(Jun 4) Prioritize Schools and Communities Over New State Tax Cuts, Local Officials Urge Harrisburg

(June 4, 2013) Better Choices for Pennsylvania Coalition Press Release

Local officials from across Pennsylvania came to Harrisburg today with a message for state lawmakers: prioritize investments in our schools, county health services, and infrastructure over new tax cuts.

Years of state tax cuts have shifted more costs onto local communities and taxpayers. The local officials urged lawmakers to delay a planned cut next year to a corporate tax that has already been reduced by 85 percent in order to restore funding to the services that people and businesses rely on everyday.

“Budgets are about priorities, and it is time for Harrisburg to put its priorities into what counts: schools, roads, safe and healthy communities – so that we can move our state forward,” said Allegheny County Controller Chelsa Wagner. “While I certainly recognize the need for balancing budgets, budgets should not be balanced on the backs of our students, working families and the elderly.”

Current state law will eliminate the capital stock and franchise tax, now at a record low rate, in 2014. Keeping that tax at 2012 levels would raise an additional $360 million for the 2013-14 budget, helping prevent deep cuts to investments that are key to Pennsylvania’s future.

Wagner, who served in the Legislature from 2007 to 2012, noted that annual reductions to the capital stock and franchise tax have been paused in the past when the economy was in recession and state revenues dropped. With the state again facing fiscal challenges, she said the Legislature should again delay this tax cut.Philadelphia City Controller Alan Butkovitz said that Mayor Nutter’s city budget for 2014 reflects a $25 million cut in state aid to the city. “These cuts could have a devastating impact on Philadelphia’s most vulnerable people,” Controller Butkovitz said. “The cuts hit the human services budget the hardest.”

Several other speakers agreed.

“We urge the Legislature to delay these planned tax cuts and use the savings to restore funding to public education,” said Roberta Marcus, school board vice president for the Parkland School District in Allentown. “When Pennsylvania lawmakers do not raise the necessary revenue to meet the core priorities of the commonwealth, such as the constitutional right of public education, the burden falls heavier on the local school district taxpayers.”

W. Ronald Williams, a Republican member of the Pottstown School Board in Montgomery County, emphasized that lawmakers had to rise above partisan differences and do what’s best for the children of the commonwealth – including delaying any planned tax cuts next year.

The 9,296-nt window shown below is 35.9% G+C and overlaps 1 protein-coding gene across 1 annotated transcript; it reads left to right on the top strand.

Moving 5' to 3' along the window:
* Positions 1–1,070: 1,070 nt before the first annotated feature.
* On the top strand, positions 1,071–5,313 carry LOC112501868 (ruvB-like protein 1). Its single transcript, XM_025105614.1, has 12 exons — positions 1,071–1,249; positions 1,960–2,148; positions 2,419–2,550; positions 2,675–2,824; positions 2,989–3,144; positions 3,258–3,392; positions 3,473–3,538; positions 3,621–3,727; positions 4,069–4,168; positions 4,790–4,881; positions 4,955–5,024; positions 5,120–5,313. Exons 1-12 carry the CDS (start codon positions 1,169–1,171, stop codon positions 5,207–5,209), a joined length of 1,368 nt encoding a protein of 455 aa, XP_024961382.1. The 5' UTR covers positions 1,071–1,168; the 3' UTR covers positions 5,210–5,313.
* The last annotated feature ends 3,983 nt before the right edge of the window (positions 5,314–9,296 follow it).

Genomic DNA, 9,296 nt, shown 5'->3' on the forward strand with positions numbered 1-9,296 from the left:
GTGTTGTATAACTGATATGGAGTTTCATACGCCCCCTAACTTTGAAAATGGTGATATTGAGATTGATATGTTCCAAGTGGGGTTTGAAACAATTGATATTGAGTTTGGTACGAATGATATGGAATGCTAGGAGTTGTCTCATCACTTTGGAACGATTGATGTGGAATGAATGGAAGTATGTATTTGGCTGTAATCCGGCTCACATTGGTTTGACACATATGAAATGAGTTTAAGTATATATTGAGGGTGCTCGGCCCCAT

Jennifer Desmarais, vice president of the Lancaster School Board, said that her district has responded to state budget cuts by reducing library programs, eliminating elementary school Spanish, and increasing class sizes, among other measures.Several other public school officials explained how state cuts in funding, driven partly by state-level tax cuts, have cost their constituents.

“Each year the district takes numerous steps to approve a balanced budget,” Desmarais said. “While I commend our administration and board’s vision to keep programmatic and staff reductions furthest from the classroom, after years of modifying our programs, it has become nearly impossible for our students, staff and our constituents – the taxpayers – to not feel the burden.”

“With the increase of every day operational costs to schools, municipalities and counties, the term level funding is a cut,” said Rocky Ahner, president of the Lehighton School Board in Carbon County.

”School districts in our area are using fund balances to balance their budgets to give taxpayers relief in this uncertain state budget,” he added. “As a responsible school board, we still dig deeper to keep drug and alcohol curriculum and afterschool activities that are essential to the safety and welfare of our students.”

“Over the past three years we have reduced our faculty and administration by 20 positions,” said Robert L. Urzillo, Ed.D., superintendent of the Blue Mountain School District in Schuylkill County. “What does this mean? We now have fewer electives at the high school, larger class sizes at the middle and elementary schools, and fewer classes per year in library and physical education at the elementary level.”

Controller Wagner said the Governor’s budget proposal does little to address the pressures facing school districts and counties and does not go far enough to address the crisis facing transportation infrastructure in Pennsylvania.

“The budget retains nearly $2 billion dollars in education and health service cuts, with no long-term proposals to repair failing public schools, and it offers us an incomplete transportation funding plan that falls well short of the money needed to bring Pennsylvania’s infrastructure up to code,” she said.

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